Reuters reported on October 14 that Benito Mussolini had been in the pay of British intelligence services during the First World War. The implication of the story is that Mussolini was paid to beat up Marxist peace protesters and that his “right wing” Fascist movement was a willing tool of British wealth. The position that Mussolini took, in fact, was the same position that Leon Trotsky and Vladimir Lenin were taking at the same time.
In 1909, in the great state of Illinois, school teachers one February day were directed to spend at least half the school day in public exercises, patriotic music, and recitations of sayings, verses, and speeches to mark the centennial birthday of a great hero. At the end of it all, they were to have their students face in the direction of Springfield and chant in unison the following:
Columbus Day — once a time to celebrate one of the heroes of modern Western Civilization — is dying a slow death. Besieged by leftwing loons and of little apparently utility to the shopping malls, the day to remember Christopher Columbus may simply fade away. According to a Columbus Day article in the Wall Street Journal:
Autumn had come to the Mediterranean, and more than a hint of the blustery winter to come was in the air, as two formidable armadas gathered for battle near Corinth. By far the larger force was the fleet commanded by Ali Pasha, servant of Ottoman Turkey’s Sultan Selim II.
Following in the wake of the news of the discovery of Nero’s extravagant banquet hall, another archaeological find is revealing even more about the life in first century Rome. According to a story from LiveScience.com, scientists are closer to a definitive explanation for the reported increase in Rome’s population during the crucial period surrounding the fall of the Republic and the first generations under the reign of the Caesars:
British General John Burgoyne must have been bitterly disappointed one day in July 1777 in the upper Hudson Valley — the day his army, hot in pursuit of the Americans they had just driven from Fort Ticonderoga, ran into a lake that wasn’t supposed to exist.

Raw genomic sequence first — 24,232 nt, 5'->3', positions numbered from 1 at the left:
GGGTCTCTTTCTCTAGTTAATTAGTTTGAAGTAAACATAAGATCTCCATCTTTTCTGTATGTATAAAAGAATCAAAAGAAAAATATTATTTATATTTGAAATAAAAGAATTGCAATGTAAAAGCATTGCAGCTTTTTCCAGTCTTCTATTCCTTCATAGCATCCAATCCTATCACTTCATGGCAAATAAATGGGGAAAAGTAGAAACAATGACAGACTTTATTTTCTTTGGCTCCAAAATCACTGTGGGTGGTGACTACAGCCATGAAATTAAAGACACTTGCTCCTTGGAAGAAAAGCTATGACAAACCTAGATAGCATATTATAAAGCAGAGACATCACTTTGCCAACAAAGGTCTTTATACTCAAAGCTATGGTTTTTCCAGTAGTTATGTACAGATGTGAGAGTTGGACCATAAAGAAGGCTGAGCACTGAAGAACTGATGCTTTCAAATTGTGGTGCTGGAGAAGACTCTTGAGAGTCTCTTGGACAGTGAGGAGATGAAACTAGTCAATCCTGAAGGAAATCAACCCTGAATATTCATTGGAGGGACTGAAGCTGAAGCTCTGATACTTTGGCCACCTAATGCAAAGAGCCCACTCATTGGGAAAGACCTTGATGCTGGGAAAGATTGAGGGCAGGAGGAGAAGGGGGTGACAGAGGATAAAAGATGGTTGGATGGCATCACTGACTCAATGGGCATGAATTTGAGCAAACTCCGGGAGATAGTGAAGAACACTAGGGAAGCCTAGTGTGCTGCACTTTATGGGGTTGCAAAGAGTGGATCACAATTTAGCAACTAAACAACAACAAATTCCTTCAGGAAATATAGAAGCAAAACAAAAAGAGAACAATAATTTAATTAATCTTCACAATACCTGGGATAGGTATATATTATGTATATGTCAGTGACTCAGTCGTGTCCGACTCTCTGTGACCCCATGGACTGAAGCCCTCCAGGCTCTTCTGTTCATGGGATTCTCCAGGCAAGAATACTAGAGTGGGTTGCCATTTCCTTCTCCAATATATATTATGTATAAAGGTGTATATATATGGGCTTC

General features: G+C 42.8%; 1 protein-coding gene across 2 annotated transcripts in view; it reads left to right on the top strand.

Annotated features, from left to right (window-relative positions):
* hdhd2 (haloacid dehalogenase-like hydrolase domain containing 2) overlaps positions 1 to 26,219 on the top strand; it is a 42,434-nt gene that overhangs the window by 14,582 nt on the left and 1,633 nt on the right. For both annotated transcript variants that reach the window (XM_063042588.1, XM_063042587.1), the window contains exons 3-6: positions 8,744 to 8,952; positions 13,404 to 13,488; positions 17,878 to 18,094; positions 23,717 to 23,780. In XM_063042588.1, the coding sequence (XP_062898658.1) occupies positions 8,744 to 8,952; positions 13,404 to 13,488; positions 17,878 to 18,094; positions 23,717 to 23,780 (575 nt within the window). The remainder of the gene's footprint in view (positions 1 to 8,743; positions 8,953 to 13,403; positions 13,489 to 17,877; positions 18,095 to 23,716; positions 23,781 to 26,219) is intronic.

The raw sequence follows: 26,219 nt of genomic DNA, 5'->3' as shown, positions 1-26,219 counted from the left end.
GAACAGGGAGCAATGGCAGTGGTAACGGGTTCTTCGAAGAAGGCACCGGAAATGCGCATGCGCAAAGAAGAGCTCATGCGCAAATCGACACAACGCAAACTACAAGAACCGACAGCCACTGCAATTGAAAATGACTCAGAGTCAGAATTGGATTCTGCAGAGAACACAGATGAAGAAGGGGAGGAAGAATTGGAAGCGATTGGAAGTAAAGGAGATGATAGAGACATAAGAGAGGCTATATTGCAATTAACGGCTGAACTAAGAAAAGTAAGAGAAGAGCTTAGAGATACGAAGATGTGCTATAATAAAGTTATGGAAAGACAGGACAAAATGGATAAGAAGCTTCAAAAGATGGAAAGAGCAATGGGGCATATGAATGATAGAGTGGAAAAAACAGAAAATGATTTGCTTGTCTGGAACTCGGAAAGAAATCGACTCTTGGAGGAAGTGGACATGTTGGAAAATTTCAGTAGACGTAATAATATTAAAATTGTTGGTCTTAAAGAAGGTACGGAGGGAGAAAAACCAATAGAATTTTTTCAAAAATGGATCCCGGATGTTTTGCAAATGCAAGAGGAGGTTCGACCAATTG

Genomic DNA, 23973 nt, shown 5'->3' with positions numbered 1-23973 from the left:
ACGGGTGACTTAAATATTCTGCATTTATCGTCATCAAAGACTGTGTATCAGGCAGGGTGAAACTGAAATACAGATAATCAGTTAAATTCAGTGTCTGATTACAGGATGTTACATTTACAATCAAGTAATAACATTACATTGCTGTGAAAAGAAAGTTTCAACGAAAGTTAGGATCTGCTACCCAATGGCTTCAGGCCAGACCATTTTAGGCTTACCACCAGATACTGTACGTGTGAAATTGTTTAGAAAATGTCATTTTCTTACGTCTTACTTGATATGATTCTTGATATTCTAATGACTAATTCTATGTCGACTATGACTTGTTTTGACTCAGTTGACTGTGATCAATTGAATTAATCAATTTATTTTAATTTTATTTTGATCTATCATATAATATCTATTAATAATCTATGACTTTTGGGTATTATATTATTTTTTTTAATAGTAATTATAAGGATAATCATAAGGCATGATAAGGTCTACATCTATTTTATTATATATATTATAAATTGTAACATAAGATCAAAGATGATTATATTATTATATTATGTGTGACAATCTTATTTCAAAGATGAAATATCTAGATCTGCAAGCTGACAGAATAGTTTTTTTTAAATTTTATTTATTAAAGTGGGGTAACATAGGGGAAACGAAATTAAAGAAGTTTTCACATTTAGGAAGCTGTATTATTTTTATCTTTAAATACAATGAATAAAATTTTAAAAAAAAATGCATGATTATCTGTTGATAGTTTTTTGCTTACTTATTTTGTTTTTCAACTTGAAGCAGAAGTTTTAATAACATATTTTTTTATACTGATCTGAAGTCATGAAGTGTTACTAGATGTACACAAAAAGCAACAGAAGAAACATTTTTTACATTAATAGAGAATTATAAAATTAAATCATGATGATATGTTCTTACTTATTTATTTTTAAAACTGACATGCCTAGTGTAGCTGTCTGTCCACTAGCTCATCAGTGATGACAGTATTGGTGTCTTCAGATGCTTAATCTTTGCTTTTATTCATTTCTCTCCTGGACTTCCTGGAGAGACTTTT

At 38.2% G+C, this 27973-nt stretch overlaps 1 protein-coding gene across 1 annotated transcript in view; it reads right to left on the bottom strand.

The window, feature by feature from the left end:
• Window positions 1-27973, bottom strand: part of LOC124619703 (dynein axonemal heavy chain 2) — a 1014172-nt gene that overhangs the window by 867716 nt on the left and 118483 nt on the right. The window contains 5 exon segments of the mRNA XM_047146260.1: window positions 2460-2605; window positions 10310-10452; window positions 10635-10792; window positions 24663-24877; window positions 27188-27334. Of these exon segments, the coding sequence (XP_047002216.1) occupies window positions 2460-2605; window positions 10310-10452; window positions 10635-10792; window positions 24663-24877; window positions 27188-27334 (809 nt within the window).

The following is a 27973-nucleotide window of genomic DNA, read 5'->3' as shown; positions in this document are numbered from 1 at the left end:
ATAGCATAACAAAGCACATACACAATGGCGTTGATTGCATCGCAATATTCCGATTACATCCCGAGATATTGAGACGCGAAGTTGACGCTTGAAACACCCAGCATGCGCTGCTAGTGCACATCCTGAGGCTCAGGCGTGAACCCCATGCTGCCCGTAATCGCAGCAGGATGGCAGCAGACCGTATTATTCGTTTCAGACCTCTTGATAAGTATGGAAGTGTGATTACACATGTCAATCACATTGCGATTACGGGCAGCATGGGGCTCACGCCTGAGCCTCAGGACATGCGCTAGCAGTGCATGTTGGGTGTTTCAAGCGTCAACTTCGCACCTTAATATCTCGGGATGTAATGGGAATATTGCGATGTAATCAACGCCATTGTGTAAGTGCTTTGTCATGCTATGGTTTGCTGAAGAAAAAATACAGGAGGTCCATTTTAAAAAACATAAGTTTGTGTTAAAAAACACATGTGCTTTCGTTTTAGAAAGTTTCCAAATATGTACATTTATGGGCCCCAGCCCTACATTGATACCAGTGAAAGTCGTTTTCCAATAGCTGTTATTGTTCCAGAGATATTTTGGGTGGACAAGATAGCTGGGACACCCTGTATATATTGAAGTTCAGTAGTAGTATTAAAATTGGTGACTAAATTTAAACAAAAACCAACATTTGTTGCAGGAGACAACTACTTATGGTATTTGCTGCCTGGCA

As the start of the federal government’s most ambitious vaccination program approaches, it is worth taking a second look at the history of similar campaigns in the past. Since most of the media and government health officials constantly laud vaccine successes, this article will dwell more on the stories that are not as widely disseminated.
September, 9 A.D., Kalkriese Hill, northern Germany: the Germanic warriors waited in grim silence. Three Roman legions, commanded by General Publius Quintilius Varus, advanced across the Rhine into Anglo-Saxon territory. The Romans hoped to expand Roman power, Roman law, and Roman culture. The Germans hoped to preserve their Teutonic laws and institutions and their way of life.
May 1917 was a time of troubles. In France the titanic Battle of Arras was raging. The United States, which had declared war on Germany the previous month, was in the process of drafting millions of men, more than 100,000 of whom would lose their lives. The great empire of Russia was in turmoil, its Czar, Nicholas II having abdicated the throne in February in response to the first of two revolutions. The second revolution — the October bloodbath that would thrust those living under Russian rule under the heel of Bolshevism — lay only months away.